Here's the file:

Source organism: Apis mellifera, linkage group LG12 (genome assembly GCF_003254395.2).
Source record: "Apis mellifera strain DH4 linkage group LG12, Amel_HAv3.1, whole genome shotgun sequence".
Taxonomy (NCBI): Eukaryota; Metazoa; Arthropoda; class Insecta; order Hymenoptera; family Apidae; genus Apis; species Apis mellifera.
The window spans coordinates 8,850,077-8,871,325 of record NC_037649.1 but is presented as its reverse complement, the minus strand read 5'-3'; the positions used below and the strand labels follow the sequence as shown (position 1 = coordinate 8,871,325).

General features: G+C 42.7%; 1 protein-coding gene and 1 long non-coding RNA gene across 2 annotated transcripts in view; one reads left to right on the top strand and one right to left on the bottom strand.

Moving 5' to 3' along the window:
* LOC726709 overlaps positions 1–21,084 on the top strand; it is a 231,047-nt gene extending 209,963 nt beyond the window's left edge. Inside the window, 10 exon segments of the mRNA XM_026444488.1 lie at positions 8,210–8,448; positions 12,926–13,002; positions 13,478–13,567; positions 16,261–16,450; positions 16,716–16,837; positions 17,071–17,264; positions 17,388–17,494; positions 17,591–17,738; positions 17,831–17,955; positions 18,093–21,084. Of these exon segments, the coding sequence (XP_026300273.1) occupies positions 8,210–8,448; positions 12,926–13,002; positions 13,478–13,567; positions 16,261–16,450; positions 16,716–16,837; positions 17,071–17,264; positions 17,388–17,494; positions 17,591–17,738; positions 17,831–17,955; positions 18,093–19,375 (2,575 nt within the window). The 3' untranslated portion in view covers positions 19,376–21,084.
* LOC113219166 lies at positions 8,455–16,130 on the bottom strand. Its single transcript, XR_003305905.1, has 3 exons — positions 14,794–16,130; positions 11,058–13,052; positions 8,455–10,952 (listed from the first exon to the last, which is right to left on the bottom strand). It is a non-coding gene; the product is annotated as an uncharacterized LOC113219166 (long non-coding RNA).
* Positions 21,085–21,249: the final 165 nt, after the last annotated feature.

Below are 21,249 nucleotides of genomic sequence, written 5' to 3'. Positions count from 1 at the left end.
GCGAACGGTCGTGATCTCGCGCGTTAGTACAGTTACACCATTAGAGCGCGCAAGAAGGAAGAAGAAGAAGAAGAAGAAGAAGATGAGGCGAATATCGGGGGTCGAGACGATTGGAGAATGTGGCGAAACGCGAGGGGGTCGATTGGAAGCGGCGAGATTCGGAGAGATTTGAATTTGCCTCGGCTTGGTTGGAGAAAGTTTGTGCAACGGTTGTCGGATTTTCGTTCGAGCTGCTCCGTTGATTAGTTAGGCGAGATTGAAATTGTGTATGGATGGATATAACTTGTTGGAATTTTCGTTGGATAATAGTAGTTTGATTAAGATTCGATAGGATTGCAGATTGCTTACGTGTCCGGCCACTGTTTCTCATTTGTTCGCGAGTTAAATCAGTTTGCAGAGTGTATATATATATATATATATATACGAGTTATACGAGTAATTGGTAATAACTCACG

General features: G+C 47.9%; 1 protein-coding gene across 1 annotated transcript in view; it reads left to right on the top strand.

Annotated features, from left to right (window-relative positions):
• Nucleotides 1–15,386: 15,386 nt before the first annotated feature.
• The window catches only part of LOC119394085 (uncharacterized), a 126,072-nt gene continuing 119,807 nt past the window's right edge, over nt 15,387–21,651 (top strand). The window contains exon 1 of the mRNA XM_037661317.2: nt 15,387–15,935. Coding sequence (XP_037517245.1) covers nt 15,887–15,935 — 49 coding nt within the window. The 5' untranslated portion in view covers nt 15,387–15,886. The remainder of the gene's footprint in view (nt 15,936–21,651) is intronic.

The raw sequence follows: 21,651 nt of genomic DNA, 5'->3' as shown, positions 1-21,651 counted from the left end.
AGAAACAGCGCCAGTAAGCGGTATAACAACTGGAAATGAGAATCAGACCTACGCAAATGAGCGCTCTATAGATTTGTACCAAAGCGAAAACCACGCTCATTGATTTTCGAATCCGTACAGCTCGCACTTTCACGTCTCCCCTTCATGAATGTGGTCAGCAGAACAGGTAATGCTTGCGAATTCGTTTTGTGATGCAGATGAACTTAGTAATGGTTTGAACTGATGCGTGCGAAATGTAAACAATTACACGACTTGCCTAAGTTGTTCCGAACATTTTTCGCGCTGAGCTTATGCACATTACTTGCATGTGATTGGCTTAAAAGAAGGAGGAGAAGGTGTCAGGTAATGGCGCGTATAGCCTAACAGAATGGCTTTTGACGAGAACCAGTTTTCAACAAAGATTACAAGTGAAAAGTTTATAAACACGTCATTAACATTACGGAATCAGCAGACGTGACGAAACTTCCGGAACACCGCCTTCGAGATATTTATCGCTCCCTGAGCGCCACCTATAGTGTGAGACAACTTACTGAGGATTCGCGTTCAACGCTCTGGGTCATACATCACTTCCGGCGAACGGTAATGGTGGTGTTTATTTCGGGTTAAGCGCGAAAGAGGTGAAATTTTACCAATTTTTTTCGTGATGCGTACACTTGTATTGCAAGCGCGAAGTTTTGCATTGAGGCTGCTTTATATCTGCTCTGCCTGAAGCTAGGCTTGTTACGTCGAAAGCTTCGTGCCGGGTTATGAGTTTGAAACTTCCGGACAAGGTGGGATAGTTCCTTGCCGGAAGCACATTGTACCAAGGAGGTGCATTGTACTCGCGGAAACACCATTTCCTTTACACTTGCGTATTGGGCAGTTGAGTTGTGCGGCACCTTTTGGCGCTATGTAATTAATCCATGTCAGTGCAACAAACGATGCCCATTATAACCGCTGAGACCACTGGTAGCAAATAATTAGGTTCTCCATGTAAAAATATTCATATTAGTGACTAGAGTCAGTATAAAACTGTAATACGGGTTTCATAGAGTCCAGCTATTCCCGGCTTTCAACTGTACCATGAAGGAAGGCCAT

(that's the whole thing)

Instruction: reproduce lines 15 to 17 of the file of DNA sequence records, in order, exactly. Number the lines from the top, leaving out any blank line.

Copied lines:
• The window catches only part of LOC119394085 (uncharacterized), a 126,072-nt gene continuing 119,807 nt past the window's right edge, over nt 15,387–21,651 (top strand). The window contains exon 1 of the mRNA XM_037661317.2: nt 15,387–15,935. Coding sequence (XP_037517245.1) covers nt 15,887–15,935 — 49 coding nt within the window. The 5' untranslated portion in view covers nt 15,387–15,886. The remainder of the gene's footprint in view (nt 15,936–21,651) is intronic.

The raw sequence follows: 21,651 nt of genomic DNA, 5'->3' as shown, positions 1-21,651 counted from the left end.
AGAAACAGCGCCAGTAAGCGGTATAACAACTGGAAATGAGAATCAGACCTACGCAAATGAGCGCTCTATAGATTTGTACCAAAGCGAAAACCACGCTCATTGATTTTCGAATCCGTACAGCTCGCACTTTCACGTCTCCCCTTCATGAATGTGGTCAGCAGAACAGGTAATGCTTGCGAATTCGTTTTGTGATGCAGATGAACTTAGTAATGGTTTGAACTGATGCGTGCGAAATGTAAACAATTACACGACTTGCCTAAGTTGTTCCGAACATTTTTCGCGCTGAGCTTATGCACATTACTTGCATGTGATTGGCTTAAAAGAAGGAGGAGAAGGTGTCAGGTAATGGCGCGTATAGCCTAACAGAATGGCTTTTGACGAGAACCAGTTTTCAACAAAGATTACAAGTGAAAAGTTTATAAACACGTCATTAACATTACGGAATCAGCAGACGTGACGAAACTTCCGGAACACCGCCTTCGAGATATTTATCGCTCCCTGAGCGCCACCTATAGTGTGAGACAACTTACTGAGGATTCGCGTTCAACGCTCTGGGTCATACATCACTTCCGGCGAACGGTAATGGTGGTGTTTATTTCGGGTTAAGCGCGAAAGAGGTGAAATTTTACCAATTTTTTTCGTGATGCGTACACTTGTATTGCAAGCGCGAAGTTTTGCATTGAGGCTGCTTTATATCTGCTCTGCCTGAAGCTAGGCTTGTTACGTCGAAAGCTTCGTGCCGGGTTATGAGTTTGAAACTTCCGGACAAGGTGGGATAGTTCCTTGCCGGAAGCACATTGTACCAAGGAGGTGCATTGTACTCGCGGAAACACCATTTCCTTTACACTTGCGTATTGGGCAGTTGAGTTGTGCGGCACCTTTTGGCGCTATGTAATTAATCCATGTCAGTGCAACAAACGATGCCCATTATAACCGCTGAGACCACTGGTAGCAAATAATTAGGTTCTCCATGTAAAAATATTCATATTAGTGACTAGAGTCAGTATAAAACTGTAATACGGGTTTCATAGAGTCCAGCTATTCCCGGCTTTCAACTGTACCATGAAGGAAGGCCAT